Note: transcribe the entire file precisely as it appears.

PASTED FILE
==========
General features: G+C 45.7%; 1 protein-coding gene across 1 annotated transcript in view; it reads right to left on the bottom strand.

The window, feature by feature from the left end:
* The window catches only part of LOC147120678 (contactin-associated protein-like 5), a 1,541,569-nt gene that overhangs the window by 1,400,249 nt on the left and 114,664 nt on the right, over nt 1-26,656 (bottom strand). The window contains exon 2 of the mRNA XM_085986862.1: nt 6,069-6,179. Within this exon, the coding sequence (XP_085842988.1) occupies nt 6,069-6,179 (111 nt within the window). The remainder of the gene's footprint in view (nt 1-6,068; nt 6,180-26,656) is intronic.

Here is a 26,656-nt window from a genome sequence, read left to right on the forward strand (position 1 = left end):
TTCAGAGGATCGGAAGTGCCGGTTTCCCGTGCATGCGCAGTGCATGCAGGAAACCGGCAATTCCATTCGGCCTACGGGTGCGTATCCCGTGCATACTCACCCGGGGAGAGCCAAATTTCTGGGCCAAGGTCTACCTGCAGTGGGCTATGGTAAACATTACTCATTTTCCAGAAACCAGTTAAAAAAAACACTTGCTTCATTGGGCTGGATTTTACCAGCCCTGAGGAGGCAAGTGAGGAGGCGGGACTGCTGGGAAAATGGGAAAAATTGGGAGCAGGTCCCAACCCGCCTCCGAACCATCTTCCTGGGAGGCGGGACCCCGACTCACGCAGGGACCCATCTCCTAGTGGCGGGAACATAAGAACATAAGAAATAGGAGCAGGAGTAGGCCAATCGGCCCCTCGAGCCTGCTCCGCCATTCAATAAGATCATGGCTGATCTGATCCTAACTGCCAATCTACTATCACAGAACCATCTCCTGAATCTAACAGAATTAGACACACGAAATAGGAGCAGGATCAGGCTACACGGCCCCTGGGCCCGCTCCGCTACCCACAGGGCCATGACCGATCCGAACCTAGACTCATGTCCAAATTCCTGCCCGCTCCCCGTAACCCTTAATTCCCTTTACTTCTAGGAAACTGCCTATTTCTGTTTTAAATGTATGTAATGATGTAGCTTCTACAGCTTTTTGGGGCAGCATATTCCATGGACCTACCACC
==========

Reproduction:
General features: G+C 45.7%; 1 protein-coding gene across 1 annotated transcript in view; it reads right to left on the bottom strand.

The window, feature by feature from the left end:
* The window catches only part of LOC147120678 (contactin-associated protein-like 5), a 1,541,569-nt gene that overhangs the window by 1,400,249 nt on the left and 114,664 nt on the right, over nt 1-26,656 (bottom strand). The window contains exon 2 of the mRNA XM_085986862.1: nt 6,069-6,179. Within this exon, the coding sequence (XP_085842988.1) occupies nt 6,069-6,179 (111 nt within the window). The remainder of the gene's footprint in view (nt 1-6,068; nt 6,180-26,656) is intronic.

Here is a 26,656-nt window from a genome sequence, read left to right on the forward strand (position 1 = left end):
TTCAGAGGATCGGAAGTGCCGGTTTCCCGTGCATGCGCAGTGCATGCAGGAAACCGGCAATTCCATTCGGCCTACGGGTGCGTATCCCGTGCATACTCACCCGGGGAGAGCCAAATTTCTGGGCCAAGGTCTACCTGCAGTGGGCTATGGTAAACATTACTCATTTTCCAGAAACCAGTTAAAAAAAACACTTGCTTCATTGGGCTGGATTTTACCAGCCCTGAGGAGGCAAGTGAGGAGGCGGGACTGCTGGGAAAATGGGAAAAATTGGGAGCAGGTCCCAACCCGCCTCCGAACCATCTTCCTGGGAGGCGGGACCCCGACTCACGCAGGGACCCATCTCCTAGTGGCGGGAACATAAGAACATAAGAAATAGGAGCAGGAGTAGGCCAATCGGCCCCTCGAGCCTGCTCCGCCATTCAATAAGATCATGGCTGATCTGATCCTAACTGCCAATCTACTATCACAGAACCATCTCCTGAATCTAACAGAATTAGACACACGAAATAGGAGCAGGATCAGGCTACACGGCCCCTGGGCCCGCTCCGCTACCCACAGGGCCATGACCGATCCGAACCTAGACTCATGTCCAAATTCCTGCCCGCTCCCCGTAACCCTTAATTCCCTTTACTTCTAGGAAACTGCCTATTTCTGTTTTAAATGTATGTAATGATGTAGCTTCTACAGCTTTTTGGGGCAGCATATTCCATGGACCTACCACC